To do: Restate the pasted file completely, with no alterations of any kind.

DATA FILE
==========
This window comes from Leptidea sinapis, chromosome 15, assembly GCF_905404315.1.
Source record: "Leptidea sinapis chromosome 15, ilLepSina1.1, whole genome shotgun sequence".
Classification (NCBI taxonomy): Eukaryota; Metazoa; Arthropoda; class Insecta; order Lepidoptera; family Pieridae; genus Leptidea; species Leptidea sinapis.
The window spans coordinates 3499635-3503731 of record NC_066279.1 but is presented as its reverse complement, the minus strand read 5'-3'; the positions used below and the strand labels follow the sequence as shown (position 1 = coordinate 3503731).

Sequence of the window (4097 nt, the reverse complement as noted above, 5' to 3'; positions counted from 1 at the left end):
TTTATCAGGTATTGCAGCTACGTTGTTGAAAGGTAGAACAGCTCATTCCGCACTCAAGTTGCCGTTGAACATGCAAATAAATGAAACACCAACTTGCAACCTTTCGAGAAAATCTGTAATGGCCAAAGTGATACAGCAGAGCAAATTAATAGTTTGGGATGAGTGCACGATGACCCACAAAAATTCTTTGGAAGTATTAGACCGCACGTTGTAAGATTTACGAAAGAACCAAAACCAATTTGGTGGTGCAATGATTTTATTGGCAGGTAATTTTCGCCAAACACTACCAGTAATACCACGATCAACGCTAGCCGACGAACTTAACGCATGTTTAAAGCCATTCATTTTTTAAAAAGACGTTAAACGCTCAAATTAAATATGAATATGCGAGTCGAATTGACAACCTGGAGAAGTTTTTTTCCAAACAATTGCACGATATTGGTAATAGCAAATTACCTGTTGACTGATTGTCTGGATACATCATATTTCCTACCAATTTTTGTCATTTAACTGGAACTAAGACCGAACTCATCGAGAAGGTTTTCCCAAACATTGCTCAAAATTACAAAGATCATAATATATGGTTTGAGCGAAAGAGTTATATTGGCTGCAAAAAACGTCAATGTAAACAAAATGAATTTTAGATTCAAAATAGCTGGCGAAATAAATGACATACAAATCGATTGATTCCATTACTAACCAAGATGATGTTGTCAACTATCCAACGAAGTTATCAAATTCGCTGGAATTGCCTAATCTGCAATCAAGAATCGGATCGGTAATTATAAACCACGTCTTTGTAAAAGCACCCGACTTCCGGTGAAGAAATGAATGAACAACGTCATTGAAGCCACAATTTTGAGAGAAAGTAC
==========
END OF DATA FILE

This window comes from Leptidea sinapis, chromosome 15, assembly GCF_905404315.1.
Source record: "Leptidea sinapis chromosome 15, ilLepSina1.1, whole genome shotgun sequence".
Classification (NCBI taxonomy): Eukaryota; Metazoa; Arthropoda; class Insecta; order Lepidoptera; family Pieridae; genus Leptidea; species Leptidea sinapis.
The window spans coordinates 3499635-3503731 of record NC_066279.1 but is presented as its reverse complement, the minus strand read 5'-3'; the positions used below and the strand labels follow the sequence as shown (position 1 = coordinate 3503731).

Sequence of the window (4097 nt, the reverse complement as noted above, 5' to 3'; positions counted from 1 at the left end):
TTTATCAGGTATTGCAGCTACGTTGTTGAAAGGTAGAACAGCTCATTCCGCACTCAAGTTGCCGTTGAACATGCAAATAAATGAAACACCAACTTGCAACCTTTCGAGAAAATCTGTAATGGCCAAAGTGATACAGCAGAGCAAATTAATAGTTTGGGATGAGTGCACGATGACCCACAAAAATTCTTTGGAAGTATTAGACCGCACGTTGTAAGATTTACGAAAGAACCAAAACCAATTTGGTGGTGCAATGATTTTATTGGCAGGTAATTTTCGCCAAACACTACCAGTAATACCACGATCAACGCTAGCCGACGAACTTAACGCATGTTTAAAGCCATTCATTTTTTAAAAAGACGTTAAACGCTCAAATTAAATATGAATATGCGAGTCGAATTGACAACCTGGAGAAGTTTTTTTCCAAACAATTGCACGATATTGGTAATAGCAAATTACCTGTTGACTGATTGTCTGGATACATCATATTTCCTACCAATTTTTGTCATTTAACTGGAACTAAGACCGAACTCATCGAGAAGGTTTTCCCAAACATTGCTCAAAATTACAAAGATCATAATATATGGTTTGAGCGAAAGAGTTATATTGGCTGCAAAAAACGTCAATGTAAACAAAATGAATTTTAGATTCAAAATAGCTGGCGAAATAAATGACATACAAATCGATTGATTCCATTACTAACCAAGATGATGTTGTCAACTATCCAACGAAGTTATCAAATTCGCTGGAATTGCCTAATCTGCAATCAAGAATCGGATCGGTAATTATAAACCACGTCTTTGTAAAAGCACCCGACTTCCGGTGAAGAAATGAATGAACAACGTCATTGAAGCCACAATTTTGAGAGAAAGTAC